AI: The Brain of Humans and the Brain (Mind?) of Machines


One of the dominant themes of the annual Science Festival 2019 held in Gothenburg from 2-7 April was on Artificial Intelligence (AI). During the weeklong festival at different venues across the city, one of the events was a panel discussion on AI titled ‘THE BRAIN OF HUMANS AND THE MACHINES’ at World Cultural Museum. In the discussion 7 experts in the field of brains in humans and machines— ranging from a scientist who is developing an app on tracking sleep cycle to a scientist working on the usage of AI in detecting a threat and destroying that threat—presented their research and projects.


In the second decade of the 21st century, there are machines with AI that have proved superior to the brains of human beings in doing some tasks such as analysis data for targeted delivery by using algorithms to playing a game like chess and defeating the human. AI’s application in every sphere of human life is becoming pronounced and evolving such as in the cars to medical science.


Mats Nordlund from Zenuity spoke about the cars and automation in the cars (AI). spoke to him by asking when one can see the driverless cars on the streets (by the end of this century?). “The cars you see on the roads today are going to get more and more sophisticated,” he said, “then at some point you will see some autonomous functions.” The car industry is automating many aspects of car by embedding AI but before them become autonomous they have to go through verifications from regulators at multiple levels.

If cars with AI can prevent accidents, it would be a boon to humanity. According to World Health Organization (WHO) more than 1.25 million people die due to road accidents every year (more than the number of people dying due to civil war or terrorist attacks or natural disasters like famine or drought).

“By the end of this century, no doubt, but when before that end of the century? Some people think it is very soon. Some people think ten or fifteen or twenty years or so. But what I can say is that the cars can already do all the functions that are expected but not at the sufficient safety levels,” said Mats Nordlund. Who can afford to buy such advanced cars with automation, AI…? Mats explained that the ownership of the car itself is going to change: one can hire the car for a specific task and leave it (like the bicycles in Gothenburg now). Currently most of the cars lie idly for most of the time but once autonomous cars come into the market they could be used by several people for several errands. But this is going to happen in a step by step manner.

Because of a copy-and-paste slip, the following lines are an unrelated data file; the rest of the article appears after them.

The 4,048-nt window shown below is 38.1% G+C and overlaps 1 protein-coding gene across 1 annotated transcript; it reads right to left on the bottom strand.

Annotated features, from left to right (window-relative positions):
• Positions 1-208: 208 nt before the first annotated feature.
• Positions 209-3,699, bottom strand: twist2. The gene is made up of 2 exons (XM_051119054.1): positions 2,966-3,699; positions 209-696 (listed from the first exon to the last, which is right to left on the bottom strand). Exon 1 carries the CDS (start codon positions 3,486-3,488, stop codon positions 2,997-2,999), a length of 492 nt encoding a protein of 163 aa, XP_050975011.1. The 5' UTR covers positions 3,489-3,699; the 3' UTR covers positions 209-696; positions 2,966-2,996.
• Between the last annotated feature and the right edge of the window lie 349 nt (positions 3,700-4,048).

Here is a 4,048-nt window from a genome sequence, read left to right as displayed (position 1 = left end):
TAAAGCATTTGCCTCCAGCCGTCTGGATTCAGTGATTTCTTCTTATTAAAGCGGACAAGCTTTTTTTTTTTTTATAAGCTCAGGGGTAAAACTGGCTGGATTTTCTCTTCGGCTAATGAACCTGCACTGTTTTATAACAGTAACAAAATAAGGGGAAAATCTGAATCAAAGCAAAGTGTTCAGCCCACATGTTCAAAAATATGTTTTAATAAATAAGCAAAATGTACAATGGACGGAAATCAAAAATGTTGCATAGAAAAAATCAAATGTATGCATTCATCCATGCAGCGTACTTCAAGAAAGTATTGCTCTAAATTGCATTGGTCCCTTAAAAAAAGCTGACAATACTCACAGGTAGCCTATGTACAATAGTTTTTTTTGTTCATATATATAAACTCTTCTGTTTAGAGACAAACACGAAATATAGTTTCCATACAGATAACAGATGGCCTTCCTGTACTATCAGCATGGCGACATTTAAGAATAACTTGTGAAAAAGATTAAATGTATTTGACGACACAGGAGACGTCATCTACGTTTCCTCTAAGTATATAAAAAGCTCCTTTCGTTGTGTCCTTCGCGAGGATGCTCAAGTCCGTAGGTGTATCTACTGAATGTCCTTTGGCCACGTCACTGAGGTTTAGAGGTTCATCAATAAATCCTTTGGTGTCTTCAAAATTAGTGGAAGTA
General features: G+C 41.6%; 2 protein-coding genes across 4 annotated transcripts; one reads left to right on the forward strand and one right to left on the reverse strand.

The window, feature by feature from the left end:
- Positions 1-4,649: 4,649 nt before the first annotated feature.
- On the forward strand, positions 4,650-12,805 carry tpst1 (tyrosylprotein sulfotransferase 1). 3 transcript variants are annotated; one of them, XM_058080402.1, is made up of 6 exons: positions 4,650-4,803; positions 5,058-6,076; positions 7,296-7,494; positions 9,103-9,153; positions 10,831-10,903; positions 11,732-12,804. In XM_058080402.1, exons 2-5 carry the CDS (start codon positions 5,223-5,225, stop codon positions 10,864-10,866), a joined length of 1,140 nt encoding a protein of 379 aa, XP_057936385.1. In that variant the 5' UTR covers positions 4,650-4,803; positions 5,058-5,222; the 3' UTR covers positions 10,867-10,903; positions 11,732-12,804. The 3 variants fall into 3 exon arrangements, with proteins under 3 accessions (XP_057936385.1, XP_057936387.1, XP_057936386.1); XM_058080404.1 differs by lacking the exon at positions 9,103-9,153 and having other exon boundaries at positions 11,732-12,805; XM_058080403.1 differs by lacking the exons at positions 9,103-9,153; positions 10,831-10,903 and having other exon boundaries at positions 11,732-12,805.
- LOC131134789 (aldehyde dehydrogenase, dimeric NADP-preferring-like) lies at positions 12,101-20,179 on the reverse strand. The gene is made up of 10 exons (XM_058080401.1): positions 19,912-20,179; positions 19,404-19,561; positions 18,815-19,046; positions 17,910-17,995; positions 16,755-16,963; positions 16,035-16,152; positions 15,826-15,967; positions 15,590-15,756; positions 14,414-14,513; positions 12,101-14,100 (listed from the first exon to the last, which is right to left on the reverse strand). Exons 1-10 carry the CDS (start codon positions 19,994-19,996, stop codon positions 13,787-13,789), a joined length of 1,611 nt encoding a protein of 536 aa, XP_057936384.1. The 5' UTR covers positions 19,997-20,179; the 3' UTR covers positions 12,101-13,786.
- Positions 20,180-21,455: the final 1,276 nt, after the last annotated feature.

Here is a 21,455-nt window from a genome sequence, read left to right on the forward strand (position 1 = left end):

‘Building a Threat Intelligence (Brain) Machine’ was the topic presented by Staffan Truvé PhD. He is the co-founder and CTO of ‘Recorded Future: Vast Intelligence, Focused Insights’ relating to Algorithms, Data, Entities (people, places, things), Events (represents real events in the world), and Temporal Analysis.

Claes Strannegård, professor in data and information technology from Chalmers spoke about AI versus animals: “Today we have AI programs that can play chess and video games at a superhuman level. But we do not have programs with general intelligence, not even at the level of fruit fly. What can we learn from the fruit fly?”

Johan Wessberg, professor in neuroscience and physiology, from University of Gothenburg introduced to the audience about the nerve cells—100 billion nerve cells in the brain (100 000 000 000), 10 million nerve cells per cm2—and how products can be developed: robots that can adapt to new homes, products of low data that can learn from scarce financial or medical data, and products of low energy – incremental deep learning without the need to retrain from scratch repeatedly.